Lebanon | Lucia with young patients from Syria at a temporary MAGNA mediacal centre during a visit to one of the refugee camps near Baalbek. © Martin Bandžák / MAGNA
Lucia, MAGNA’s executive director in the Czech Republic, tagged along with Martin Bandžák to Lebanon, where MAGNA is treating Syrian children and their families in temporary refugee camps, to find out how funds raised from Slovaks and Czechs is helping directly in the field.
During World Refugee Day in June, MAGNA organised its first virtual photographic exhibition - My Child. 80 personalities from Slovakia and 80 personalities from the Czech Republic simultaneously shared a portrait of a Syrian child on their Facebook accounts, creating a unique virtual exhibition of photographs by Martin Bandžák. Over two days, more than € 10,000 was collected from both countries to help children from Syria. These funds are bound for Lebanon, where since 2016 MAGNA has been treating Syrian children and their families who had to leave their homes and are waiting in temporary camps for the war to end and to be able to return home.
I decided to go to Lebanon and see for myself how money donated by Slovaks and Czechs is helping in the field, while trying to describe my own experiences. I arrived in Beirut at 4 o’clock in the morning local time. Ahmad, our administrator, picked me up at the airport and took me to where MAGNA founder Martin was waiting at the MAGNA office, as in the next few hours still others began spilling in. My first coffee in Beirut, from a street stall whose owner smiled and waved at Martin from a distance, left me fluttered for two hours and for a while I thought my heart was going to burst. Even though the coffee was fantastic, I never went back there again. For someone who ordinarily drinks instant coffee, it was so much stronger than any you could ever imagine. Beirut, called until recent times the “Paris of the Middle East”, is a city full of contradictory experiences. It has everything and yet nothing. The city glitters and yet is savage, there is dust and yet it is amiable, the sea does not humidify the air as we Europeans on holiday are accustomed to, but its beauty is only revealed to anyone who can break through to it. There it “opens the arms majestically” and you can enjoy it from any of the restaurants where you can get coffee or water.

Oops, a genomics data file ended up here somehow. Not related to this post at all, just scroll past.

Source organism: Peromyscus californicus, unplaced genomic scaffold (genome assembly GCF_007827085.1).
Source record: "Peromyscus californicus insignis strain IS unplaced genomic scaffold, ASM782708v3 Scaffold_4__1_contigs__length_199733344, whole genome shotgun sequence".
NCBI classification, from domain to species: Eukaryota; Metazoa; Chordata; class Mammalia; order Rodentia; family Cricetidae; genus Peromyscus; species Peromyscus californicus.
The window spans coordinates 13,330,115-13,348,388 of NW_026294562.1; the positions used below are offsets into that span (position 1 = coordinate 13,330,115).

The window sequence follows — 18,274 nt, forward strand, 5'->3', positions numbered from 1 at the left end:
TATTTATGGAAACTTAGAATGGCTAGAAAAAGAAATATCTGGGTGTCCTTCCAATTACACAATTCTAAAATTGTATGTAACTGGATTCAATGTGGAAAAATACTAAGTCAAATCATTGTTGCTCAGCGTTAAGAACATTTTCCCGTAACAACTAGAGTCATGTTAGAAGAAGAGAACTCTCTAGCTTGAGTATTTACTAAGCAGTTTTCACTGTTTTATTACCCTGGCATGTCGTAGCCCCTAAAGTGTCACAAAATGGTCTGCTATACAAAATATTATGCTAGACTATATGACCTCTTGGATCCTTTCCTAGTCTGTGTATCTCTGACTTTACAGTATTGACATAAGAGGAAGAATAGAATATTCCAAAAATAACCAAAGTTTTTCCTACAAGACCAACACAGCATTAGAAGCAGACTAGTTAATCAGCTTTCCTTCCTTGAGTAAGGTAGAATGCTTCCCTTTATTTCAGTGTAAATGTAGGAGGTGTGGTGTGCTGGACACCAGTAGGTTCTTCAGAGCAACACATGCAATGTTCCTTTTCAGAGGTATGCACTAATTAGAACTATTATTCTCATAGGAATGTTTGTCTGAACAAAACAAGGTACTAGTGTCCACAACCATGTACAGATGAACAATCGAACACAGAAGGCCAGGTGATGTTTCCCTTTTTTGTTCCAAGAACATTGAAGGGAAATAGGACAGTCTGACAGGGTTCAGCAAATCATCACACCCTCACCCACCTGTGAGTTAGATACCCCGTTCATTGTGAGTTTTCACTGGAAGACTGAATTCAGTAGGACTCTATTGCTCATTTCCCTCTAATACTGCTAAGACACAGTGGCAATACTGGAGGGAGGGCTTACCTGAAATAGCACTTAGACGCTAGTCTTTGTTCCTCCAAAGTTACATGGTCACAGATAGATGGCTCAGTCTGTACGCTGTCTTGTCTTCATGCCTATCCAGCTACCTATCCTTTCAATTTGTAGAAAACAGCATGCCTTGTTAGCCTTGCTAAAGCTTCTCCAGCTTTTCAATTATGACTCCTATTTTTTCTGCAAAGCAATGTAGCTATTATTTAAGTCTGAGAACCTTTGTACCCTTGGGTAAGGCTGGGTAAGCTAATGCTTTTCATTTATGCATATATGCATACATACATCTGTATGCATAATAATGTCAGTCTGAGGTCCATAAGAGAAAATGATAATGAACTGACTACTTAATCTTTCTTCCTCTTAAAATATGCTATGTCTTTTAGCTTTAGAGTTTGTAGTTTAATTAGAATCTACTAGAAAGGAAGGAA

Now we are leaving for Baalbek, a city whose history was written thousands of years ago and is being written again today. It was the city Jean Cocteau fell in love with and where he wrote some of his work. MAGNA runs its health centre in this city, has its base here and also keeps a mobile healthcare team ready. Lebanon officially has 1.5 million refugees from Syria, and unofficially 700,000 more. Every 2-3 people living in Lebanon today is a Syrian refugee. Lebanon has never recognised any of these people as refugees, so those inside Lebanon are still citizens of Syria, with no choice but to wait until the border reopens and for the return home, hoping some bit of home still remains.